Monday, February 3, 2020

Brass Promises, Explorations, and Short Stories

Trumpeter and educator John Bailey has been impressing audiences since his high school years in the mid-1980s.  He went on to play with such greats as Ray Charles, the Buddy Rich Orchestra, Woody Herman, Ray Barretto, and, most recently, with Arturo O'Farrill's Afro-Latin Jazz Orchestra and the Ed Palermo Big Band.  Before moving to New York City, Bailey taught at the First School School of Music/ University of Miami and Florida International University.  He now teaches private lessons.

Baileys second album as a leader, "Can You Imagine?", is also the inaugural release on his Freedom Road Records.  The trumpeter's ensemble includes Stacy Dillard (tenor and soprano saxophones), Stafford Hunter (trombone), Edsel Gomez (piano), Mike Karn (bass), and Victor Lewis (drums, percussion) plus Janet Axelrod (flutes) and Earl McIntyre (bass trombone, tuba). The program features three original pieces from the leader, two from drummer Lewis, and one each from Chico O'Farrill, Chico Buarque & Francis Hime, saxophonist Dillard, and the venerable "People" (composed by Bob Merrill and Jules Styne).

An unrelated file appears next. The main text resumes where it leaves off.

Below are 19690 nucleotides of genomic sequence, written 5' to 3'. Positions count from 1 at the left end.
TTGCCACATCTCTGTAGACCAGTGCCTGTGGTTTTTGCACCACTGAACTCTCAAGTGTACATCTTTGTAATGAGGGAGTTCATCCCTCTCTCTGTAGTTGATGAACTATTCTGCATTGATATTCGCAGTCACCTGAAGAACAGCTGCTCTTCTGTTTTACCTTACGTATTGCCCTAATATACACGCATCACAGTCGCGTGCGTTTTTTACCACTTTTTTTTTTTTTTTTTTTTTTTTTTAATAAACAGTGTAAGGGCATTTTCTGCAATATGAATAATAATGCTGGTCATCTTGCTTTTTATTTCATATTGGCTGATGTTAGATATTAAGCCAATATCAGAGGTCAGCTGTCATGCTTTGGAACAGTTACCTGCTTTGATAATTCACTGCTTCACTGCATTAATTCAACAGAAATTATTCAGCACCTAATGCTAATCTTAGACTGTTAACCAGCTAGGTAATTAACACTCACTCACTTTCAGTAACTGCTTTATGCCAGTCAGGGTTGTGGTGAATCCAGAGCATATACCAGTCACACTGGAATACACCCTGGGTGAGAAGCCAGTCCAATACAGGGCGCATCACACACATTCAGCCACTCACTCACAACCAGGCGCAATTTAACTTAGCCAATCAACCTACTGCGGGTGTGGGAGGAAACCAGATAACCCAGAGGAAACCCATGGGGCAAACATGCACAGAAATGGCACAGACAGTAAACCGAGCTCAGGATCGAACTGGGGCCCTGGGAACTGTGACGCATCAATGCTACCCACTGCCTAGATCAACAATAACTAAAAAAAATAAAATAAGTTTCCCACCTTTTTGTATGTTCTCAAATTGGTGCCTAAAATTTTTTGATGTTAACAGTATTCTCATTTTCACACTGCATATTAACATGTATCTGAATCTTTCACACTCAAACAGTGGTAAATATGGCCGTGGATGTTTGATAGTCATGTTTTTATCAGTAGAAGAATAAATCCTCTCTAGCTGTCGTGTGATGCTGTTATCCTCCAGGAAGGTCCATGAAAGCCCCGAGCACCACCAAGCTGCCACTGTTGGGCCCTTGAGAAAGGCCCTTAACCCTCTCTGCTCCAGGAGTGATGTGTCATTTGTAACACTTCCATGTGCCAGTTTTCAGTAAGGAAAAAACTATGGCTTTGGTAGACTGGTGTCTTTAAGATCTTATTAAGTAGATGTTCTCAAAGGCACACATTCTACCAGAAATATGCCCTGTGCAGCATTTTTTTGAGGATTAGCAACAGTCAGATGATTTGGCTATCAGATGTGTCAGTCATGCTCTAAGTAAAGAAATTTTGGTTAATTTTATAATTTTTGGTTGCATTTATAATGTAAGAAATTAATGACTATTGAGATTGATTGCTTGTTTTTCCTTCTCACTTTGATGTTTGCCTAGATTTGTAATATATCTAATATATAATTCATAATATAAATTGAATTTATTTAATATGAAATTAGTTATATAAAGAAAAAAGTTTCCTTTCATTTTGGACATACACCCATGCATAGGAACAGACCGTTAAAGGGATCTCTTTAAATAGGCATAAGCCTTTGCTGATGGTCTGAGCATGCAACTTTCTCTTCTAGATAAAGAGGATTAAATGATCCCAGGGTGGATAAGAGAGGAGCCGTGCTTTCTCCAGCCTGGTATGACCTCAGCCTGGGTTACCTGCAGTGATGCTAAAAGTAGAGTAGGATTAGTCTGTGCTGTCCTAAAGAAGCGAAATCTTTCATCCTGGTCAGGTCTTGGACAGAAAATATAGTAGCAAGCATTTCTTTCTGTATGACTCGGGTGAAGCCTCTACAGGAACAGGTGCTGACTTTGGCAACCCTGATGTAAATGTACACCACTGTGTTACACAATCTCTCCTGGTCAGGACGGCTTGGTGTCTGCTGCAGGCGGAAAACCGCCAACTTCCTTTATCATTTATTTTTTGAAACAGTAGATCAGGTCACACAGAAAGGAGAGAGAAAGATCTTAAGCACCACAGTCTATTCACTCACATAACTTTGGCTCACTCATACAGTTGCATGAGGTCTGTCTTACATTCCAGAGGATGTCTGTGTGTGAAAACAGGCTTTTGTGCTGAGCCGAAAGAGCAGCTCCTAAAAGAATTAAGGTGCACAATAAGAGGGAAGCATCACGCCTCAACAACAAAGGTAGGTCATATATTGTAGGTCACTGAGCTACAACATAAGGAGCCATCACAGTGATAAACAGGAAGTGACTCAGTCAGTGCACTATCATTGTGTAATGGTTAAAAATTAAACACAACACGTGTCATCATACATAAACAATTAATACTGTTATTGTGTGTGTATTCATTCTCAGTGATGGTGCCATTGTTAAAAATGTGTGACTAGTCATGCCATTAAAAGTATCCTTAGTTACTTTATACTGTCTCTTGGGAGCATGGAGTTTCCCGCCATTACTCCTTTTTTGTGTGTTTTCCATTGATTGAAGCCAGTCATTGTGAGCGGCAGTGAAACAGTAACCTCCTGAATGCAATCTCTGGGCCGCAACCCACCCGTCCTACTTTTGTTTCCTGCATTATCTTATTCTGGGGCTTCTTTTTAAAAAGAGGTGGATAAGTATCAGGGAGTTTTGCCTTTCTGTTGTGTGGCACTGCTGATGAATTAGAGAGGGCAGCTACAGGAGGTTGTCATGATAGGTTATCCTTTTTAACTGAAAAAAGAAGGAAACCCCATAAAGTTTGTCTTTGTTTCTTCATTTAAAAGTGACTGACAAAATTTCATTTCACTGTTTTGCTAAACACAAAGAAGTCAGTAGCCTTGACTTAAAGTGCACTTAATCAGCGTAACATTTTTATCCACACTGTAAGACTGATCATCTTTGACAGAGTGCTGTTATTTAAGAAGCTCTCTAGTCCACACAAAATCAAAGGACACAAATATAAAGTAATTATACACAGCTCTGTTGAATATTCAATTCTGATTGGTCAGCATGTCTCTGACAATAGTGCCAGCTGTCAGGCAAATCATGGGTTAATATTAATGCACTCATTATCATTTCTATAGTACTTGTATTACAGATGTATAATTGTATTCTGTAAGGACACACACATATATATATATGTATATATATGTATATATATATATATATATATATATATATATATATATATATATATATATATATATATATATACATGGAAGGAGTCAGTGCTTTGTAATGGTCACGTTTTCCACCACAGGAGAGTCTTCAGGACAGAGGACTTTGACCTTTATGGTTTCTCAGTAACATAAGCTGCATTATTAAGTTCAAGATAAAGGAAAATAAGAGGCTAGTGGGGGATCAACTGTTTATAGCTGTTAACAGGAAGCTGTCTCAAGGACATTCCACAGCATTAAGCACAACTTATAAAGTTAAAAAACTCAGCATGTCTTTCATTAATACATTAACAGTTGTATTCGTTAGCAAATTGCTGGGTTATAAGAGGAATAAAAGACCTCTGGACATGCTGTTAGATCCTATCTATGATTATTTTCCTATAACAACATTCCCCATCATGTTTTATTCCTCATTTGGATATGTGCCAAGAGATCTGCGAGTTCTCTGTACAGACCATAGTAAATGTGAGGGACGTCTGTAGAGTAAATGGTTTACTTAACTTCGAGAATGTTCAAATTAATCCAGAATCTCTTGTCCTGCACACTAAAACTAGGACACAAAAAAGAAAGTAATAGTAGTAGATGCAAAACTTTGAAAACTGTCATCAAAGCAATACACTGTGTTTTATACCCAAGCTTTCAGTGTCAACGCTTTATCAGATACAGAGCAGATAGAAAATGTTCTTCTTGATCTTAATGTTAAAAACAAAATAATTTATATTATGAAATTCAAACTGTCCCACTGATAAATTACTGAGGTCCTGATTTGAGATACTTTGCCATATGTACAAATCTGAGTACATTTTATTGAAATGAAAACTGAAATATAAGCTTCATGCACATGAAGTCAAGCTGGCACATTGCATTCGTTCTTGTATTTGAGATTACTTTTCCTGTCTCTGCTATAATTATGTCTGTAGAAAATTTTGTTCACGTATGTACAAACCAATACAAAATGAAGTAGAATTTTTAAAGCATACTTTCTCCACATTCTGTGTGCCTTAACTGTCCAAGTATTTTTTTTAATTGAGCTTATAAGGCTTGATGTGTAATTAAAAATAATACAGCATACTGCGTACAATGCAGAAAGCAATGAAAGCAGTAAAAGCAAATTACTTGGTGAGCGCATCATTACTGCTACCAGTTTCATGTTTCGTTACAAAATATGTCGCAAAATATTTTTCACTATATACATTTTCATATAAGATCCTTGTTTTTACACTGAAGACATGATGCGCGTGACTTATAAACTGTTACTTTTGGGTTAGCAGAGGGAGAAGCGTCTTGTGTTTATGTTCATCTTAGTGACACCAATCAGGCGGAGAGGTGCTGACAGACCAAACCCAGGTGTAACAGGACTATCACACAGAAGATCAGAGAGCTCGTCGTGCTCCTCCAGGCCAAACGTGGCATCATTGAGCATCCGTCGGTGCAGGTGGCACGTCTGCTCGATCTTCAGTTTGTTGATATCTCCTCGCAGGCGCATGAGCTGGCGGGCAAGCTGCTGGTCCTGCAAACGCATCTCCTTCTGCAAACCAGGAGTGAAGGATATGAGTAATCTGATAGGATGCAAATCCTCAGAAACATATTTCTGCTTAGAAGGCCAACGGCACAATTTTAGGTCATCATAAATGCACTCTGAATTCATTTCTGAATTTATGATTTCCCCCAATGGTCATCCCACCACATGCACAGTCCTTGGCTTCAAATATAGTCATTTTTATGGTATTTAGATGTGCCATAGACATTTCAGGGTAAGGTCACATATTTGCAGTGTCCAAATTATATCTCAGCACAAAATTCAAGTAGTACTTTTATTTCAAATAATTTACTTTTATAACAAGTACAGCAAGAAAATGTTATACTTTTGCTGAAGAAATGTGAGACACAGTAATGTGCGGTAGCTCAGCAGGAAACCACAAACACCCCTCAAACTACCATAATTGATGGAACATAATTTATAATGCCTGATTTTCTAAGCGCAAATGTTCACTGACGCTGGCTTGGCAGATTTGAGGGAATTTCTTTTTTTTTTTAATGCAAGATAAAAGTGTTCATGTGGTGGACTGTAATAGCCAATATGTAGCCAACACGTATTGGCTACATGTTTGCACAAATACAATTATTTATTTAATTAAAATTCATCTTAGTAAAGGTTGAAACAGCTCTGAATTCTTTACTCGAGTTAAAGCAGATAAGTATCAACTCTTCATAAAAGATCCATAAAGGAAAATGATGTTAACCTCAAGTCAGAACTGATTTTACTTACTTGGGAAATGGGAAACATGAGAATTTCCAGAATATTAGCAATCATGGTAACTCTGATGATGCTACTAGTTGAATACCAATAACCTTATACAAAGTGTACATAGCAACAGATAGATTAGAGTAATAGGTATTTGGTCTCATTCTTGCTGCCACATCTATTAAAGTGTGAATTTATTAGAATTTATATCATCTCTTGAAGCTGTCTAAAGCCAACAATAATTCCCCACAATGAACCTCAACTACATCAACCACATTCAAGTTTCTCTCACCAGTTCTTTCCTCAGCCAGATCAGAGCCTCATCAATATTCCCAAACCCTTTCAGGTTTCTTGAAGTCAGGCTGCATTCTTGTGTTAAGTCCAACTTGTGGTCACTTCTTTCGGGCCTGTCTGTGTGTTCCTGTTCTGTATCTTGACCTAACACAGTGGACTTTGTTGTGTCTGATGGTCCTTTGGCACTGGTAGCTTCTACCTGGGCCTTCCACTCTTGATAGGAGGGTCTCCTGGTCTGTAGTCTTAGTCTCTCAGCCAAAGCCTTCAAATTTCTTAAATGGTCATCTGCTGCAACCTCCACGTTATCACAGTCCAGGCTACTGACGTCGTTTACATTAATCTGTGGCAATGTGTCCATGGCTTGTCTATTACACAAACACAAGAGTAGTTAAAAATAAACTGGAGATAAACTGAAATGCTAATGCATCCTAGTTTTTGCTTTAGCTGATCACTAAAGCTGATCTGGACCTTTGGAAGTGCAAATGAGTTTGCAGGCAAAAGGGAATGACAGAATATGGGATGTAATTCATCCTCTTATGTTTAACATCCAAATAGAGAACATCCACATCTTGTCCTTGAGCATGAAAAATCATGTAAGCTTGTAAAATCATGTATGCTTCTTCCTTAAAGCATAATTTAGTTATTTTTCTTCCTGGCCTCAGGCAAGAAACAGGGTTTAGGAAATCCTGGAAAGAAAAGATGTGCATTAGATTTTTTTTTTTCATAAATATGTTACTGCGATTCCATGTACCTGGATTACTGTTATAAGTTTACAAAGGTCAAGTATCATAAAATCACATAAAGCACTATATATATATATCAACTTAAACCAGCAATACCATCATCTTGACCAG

The album is built around the 12+ minute "President Gillespie Suite", a three-part Bailey composition inspired by trumpeter Dizzy Gillespie's 1964 run for the Presidency. What began as a fundraiser in 1963 for CORE (the Congress of Racial Equality) and other Civil Rights organization grew into a semi-serious attempt to raise people's awareness of the struggle for equal rights, not escalating the Vietnam War, and more. Gillespie reworked his classic "Salt Peanuts" to replace the title phrase with "Vote Dizzy!"  Bailey's piece celebrates the peaceful, improvisatory, nature of Gillesie's music, featuring excellent solos from McIntrye (trombone) and himself. Pay attention to the splendid work of the rhythm section and how each musician interacts and responds. Right after the trombonist 's fine solo, the front line breaks into a four-way conversation.  The third movement, "President Gillespie's Birthday Song", is based on the changes of the classic "I Can Dream, Can't I" takes off into a rapid-fire bebop rhythm with a sly wink from pianist Gomez to the "Salt Peanuts" riff and delightful solos from Dillard (tenor sax) and Bailey as well as "trading 8s" section with drummer Lewis. Don't miss the fine trumpet coda at the close.